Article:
International Operations Management: Lessons in Global Business uses a fascinating selection of case studies researched during the 'International Operations Management Project', sponsored by the European Commission, to produce a valuable view of businesses in Western and Eastern traditions. Ranging from China Post and Flextronics International (Singapore) to Electrolux, Ford, and GlaxoSmithKline, the studies link conceptual and practical approaches in five areas: international operations management strategy, sourcing and manufacturing, new product development, logistics, and networked organisations. Throughout, the authors compare the Western and Eastern approaches to business, and introduce theory to clarify the comparison and the real consequences of internationalisation. With its balance of theoretical and applied content, this volume, created from an exciting collaboration between universities and schools of management in Europe and China, serves as both a primary and supplementary source for higher level students and educators, and as a worthwhile read for interested practitioners.
Alberto F. De Toni is full professor of Operations Management at the University of Udine (Italy); he is the dean of the Faculty of Engineering there and the dean of the academic Italian Association of Management Engineering. He has published over 200 papers in a number of leading international and national journals and conferences. He is a member of the Operations Management Society and the Decision Science Institute in the US and is a member of the Board of the Chinese University, Hong Kong. He is the Project Leader of the International Operations Management Project, funded by the EU Asia-link Programme.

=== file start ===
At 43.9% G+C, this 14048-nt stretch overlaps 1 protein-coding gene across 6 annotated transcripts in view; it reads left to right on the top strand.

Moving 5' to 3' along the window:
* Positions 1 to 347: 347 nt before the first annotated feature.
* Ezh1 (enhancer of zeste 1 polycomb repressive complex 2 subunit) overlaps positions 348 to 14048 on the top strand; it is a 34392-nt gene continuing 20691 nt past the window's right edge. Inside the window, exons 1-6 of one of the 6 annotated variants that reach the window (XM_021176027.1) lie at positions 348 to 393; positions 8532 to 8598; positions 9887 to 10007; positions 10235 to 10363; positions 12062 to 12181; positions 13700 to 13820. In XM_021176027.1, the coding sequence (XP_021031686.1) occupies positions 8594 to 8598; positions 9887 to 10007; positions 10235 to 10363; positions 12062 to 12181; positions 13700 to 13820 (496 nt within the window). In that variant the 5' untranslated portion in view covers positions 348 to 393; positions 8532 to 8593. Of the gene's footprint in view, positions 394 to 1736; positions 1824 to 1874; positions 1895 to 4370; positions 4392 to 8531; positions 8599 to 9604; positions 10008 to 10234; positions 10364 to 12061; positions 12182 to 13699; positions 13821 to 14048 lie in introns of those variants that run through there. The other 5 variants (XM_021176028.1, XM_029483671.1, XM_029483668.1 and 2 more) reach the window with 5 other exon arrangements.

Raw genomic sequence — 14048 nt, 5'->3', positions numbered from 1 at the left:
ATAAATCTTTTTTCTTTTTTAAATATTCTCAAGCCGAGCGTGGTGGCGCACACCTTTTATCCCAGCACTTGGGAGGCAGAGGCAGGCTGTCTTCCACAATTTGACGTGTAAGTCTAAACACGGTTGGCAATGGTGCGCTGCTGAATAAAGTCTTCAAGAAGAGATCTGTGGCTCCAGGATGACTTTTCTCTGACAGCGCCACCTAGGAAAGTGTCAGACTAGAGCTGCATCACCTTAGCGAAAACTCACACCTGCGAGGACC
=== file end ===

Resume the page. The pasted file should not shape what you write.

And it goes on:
'With the rapid globalization of trade and business, managers are increasingly faced with the challenges to manage operations across national boundaries. Drawing on the rich experience and profound expertise of a group of talented scholars in the field, International Operations Management is a timely reference that will help managers of international operations to grapple with and address the related issues.' T. C. E. Cheng, Chair Professor of Management, The Hong Kong Polytechnic University